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City of Lexington identifying, celebrating African American hamlets

The City of Lexington purchased a portion of Cadentown, a historic African American hamlet, in 2003 for $136,000.
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City of Lexington
The City of Lexington purchased a portion of Cadentown, a historic African American hamlet, in 2003 for $136,000.

The City of Lexington is working to identify and celebrate African American communities established in the 19th century, many by freed slaves. So far, 20 hamlets have been identified, one of which is Cadentown, which the city purchased a portion of in 2003 for $136,000. Tiffany Brown is Lexington’s equity officer; she said city leaders are getting plenty of help.

“There’s been so many people who have been involved in, have been meeting to kind of form a steering committee to develop this project called ‘A Sense of Place: Remembering and Celebrating the history of Fayette County's Rural Black Hamlets.’”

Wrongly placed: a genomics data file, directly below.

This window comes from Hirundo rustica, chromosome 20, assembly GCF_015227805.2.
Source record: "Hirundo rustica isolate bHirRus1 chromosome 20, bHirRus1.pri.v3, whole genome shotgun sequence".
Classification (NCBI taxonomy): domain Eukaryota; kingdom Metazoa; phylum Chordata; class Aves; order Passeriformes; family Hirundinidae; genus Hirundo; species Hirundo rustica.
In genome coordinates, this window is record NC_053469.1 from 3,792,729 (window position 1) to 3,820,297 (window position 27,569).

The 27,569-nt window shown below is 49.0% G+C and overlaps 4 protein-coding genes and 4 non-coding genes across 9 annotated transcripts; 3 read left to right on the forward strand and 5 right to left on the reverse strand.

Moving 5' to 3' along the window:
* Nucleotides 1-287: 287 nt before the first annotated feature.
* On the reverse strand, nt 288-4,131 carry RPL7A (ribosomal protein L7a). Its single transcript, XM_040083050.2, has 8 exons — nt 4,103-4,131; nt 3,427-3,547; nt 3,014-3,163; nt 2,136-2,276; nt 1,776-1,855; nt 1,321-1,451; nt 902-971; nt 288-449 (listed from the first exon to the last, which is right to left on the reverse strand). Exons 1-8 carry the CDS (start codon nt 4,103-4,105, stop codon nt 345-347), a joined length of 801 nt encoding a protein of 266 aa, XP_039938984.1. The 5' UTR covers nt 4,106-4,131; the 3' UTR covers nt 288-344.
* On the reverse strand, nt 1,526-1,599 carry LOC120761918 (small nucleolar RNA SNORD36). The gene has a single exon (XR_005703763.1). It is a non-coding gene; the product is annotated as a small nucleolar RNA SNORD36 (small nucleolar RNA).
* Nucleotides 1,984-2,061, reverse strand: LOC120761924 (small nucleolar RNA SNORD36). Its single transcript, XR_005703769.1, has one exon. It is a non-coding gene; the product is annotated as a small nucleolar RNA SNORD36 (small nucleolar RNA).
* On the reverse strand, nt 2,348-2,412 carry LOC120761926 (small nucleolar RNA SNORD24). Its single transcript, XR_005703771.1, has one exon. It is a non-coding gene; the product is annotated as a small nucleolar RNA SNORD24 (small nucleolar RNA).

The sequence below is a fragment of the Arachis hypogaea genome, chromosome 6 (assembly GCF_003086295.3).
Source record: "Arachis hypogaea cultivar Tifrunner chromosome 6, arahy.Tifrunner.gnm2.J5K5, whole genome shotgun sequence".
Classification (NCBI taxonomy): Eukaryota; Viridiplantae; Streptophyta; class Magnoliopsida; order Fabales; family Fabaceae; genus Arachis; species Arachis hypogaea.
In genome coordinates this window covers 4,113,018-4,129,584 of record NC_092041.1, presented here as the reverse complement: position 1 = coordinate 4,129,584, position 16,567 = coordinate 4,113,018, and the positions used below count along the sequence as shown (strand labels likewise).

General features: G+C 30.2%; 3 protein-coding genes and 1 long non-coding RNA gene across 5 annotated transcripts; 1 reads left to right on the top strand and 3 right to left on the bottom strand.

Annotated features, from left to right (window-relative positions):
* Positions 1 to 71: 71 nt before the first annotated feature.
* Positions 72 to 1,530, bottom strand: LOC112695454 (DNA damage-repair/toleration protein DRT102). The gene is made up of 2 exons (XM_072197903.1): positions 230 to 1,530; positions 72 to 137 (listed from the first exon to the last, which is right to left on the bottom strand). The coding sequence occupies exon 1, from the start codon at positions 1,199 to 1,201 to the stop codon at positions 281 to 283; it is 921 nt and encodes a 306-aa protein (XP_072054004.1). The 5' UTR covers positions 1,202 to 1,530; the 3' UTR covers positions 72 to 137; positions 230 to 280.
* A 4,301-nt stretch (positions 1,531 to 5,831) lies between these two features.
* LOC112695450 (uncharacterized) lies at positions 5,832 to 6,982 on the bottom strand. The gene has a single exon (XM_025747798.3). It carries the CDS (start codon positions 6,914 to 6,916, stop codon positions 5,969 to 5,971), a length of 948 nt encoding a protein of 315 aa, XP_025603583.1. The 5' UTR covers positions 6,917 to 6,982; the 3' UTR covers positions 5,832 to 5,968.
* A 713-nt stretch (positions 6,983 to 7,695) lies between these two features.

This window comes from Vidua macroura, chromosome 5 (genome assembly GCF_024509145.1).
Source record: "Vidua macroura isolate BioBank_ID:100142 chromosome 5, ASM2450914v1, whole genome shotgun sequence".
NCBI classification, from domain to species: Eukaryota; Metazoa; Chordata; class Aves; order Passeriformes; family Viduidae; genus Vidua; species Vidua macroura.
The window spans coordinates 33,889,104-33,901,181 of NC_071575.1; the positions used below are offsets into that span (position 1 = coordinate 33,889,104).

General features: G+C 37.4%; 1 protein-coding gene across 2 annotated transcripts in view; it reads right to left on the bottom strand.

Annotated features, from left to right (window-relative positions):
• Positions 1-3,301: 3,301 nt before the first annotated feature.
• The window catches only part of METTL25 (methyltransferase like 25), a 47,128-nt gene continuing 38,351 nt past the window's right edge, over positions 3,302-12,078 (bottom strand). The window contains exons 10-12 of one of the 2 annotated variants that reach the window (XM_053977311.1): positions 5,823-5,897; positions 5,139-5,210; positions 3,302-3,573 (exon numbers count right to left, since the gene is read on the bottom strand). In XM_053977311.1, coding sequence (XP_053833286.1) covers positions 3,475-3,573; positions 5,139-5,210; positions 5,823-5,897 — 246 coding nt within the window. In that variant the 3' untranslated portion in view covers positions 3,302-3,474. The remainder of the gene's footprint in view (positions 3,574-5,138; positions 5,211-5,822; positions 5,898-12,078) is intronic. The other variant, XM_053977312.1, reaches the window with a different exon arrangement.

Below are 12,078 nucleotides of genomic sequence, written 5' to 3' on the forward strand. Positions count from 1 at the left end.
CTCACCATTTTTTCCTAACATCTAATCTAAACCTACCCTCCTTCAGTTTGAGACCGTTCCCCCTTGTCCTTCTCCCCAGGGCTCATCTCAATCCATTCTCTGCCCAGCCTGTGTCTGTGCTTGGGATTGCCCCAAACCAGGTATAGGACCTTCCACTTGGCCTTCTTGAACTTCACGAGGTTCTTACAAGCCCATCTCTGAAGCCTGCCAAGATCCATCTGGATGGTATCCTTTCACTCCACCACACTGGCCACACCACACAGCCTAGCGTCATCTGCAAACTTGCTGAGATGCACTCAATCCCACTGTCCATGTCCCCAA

Brown said the project is about often forgotten people – and the lives they built in the wake of the Emancipation Proclamation and Civil War.

“Land ownership is symbolic of their freedom. And so them being able to purchase this property just goes to show their perseverance and the persistence that they’ve had to have over many generations.”

The city’s public-private partnership drive will officially kick off Juneteenth.

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John McGary is a Lexington native and Navy veteran with three decades of radio, television and newspaper experience.